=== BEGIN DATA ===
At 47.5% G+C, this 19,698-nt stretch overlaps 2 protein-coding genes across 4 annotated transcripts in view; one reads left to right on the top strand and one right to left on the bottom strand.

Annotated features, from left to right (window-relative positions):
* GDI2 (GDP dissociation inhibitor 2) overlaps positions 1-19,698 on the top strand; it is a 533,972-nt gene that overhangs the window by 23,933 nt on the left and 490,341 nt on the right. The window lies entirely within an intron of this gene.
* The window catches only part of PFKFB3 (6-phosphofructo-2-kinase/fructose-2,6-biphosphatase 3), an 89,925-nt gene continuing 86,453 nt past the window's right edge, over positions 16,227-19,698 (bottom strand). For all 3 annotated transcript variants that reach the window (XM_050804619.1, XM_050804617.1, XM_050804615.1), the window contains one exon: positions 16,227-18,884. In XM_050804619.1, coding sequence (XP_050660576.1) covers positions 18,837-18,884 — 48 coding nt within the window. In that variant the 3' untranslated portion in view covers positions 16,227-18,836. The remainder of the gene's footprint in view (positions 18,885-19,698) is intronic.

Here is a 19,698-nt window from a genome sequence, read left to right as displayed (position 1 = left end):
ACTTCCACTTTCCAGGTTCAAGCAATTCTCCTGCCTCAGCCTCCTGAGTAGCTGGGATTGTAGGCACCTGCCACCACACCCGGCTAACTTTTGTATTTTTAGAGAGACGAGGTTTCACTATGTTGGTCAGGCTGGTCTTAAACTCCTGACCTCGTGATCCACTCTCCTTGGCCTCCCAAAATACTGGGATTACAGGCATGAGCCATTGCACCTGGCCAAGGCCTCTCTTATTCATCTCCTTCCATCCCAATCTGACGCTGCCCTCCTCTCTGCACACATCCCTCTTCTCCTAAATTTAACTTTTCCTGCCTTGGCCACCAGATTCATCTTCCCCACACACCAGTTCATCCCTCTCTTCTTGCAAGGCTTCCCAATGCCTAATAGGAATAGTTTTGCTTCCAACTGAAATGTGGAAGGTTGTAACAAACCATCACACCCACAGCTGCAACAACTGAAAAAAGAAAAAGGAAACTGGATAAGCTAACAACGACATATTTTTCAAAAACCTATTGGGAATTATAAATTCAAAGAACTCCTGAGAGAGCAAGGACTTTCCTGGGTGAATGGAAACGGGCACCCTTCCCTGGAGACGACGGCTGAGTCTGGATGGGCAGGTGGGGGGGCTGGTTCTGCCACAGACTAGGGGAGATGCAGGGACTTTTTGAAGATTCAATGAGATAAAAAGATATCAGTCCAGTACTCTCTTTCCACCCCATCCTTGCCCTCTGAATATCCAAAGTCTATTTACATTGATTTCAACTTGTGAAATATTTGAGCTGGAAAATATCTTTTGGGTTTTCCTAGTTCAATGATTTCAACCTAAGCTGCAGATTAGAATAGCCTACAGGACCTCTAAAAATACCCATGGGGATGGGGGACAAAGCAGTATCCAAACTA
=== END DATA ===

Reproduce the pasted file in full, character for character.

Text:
At 47.5% G+C, this 19,698-nt stretch overlaps 2 protein-coding genes across 4 annotated transcripts in view; one reads left to right on the top strand and one right to left on the bottom strand.

Annotated features, from left to right (window-relative positions):
* GDI2 (GDP dissociation inhibitor 2) overlaps positions 1-19,698 on the top strand; it is a 533,972-nt gene that overhangs the window by 23,933 nt on the left and 490,341 nt on the right. The window lies entirely within an intron of this gene.
* The window catches only part of PFKFB3 (6-phosphofructo-2-kinase/fructose-2,6-biphosphatase 3), an 89,925-nt gene continuing 86,453 nt past the window's right edge, over positions 16,227-19,698 (bottom strand). For all 3 annotated transcript variants that reach the window (XM_050804619.1, XM_050804617.1, XM_050804615.1), the window contains one exon: positions 16,227-18,884. In XM_050804619.1, coding sequence (XP_050660576.1) covers positions 18,837-18,884 — 48 coding nt within the window. In that variant the 3' untranslated portion in view covers positions 16,227-18,836. The remainder of the gene's footprint in view (positions 18,885-19,698) is intronic.

Here is a 19,698-nt window from a genome sequence, read left to right as displayed (position 1 = left end):
ACTTCCACTTTCCAGGTTCAAGCAATTCTCCTGCCTCAGCCTCCTGAGTAGCTGGGATTGTAGGCACCTGCCACCACACCCGGCTAACTTTTGTATTTTTAGAGAGACGAGGTTTCACTATGTTGGTCAGGCTGGTCTTAAACTCCTGACCTCGTGATCCACTCTCCTTGGCCTCCCAAAATACTGGGATTACAGGCATGAGCCATTGCACCTGGCCAAGGCCTCTCTTATTCATCTCCTTCCATCCCAATCTGACGCTGCCCTCCTCTCTGCACACATCCCTCTTCTCCTAAATTTAACTTTTCCTGCCTTGGCCACCAGATTCATCTTCCCCACACACCAGTTCATCCCTCTCTTCTTGCAAGGCTTCCCAATGCCTAATAGGAATAGTTTTGCTTCCAACTGAAATGTGGAAGGTTGTAACAAACCATCACACCCACAGCTGCAACAACTGAAAAAAGAAAAAGGAAACTGGATAAGCTAACAACGACATATTTTTCAAAAACCTATTGGGAATTATAAATTCAAAGAACTCCTGAGAGAGCAAGGACTTTCCTGGGTGAATGGAAACGGGCACCCTTCCCTGGAGACGACGGCTGAGTCTGGATGGGCAGGTGGGGGGGCTGGTTCTGCCACAGACTAGGGGAGATGCAGGGACTTTTTGAAGATTCAATGAGATAAAAAGATATCAGTCCAGTACTCTCTTTCCACCCCATCCTTGCCCTCTGAATATCCAAAGTCTATTTACATTGATTTCAACTTGTGAAATATTTGAGCTGGAAAATATCTTTTGGGTTTTCCTAGTTCAATGATTTCAACCTAAGCTGCAGATTAGAATAGCCTACAGGACCTCTAAAAATACCCATGGGGATGGGGGACAAAGCAGTATCCAAACTA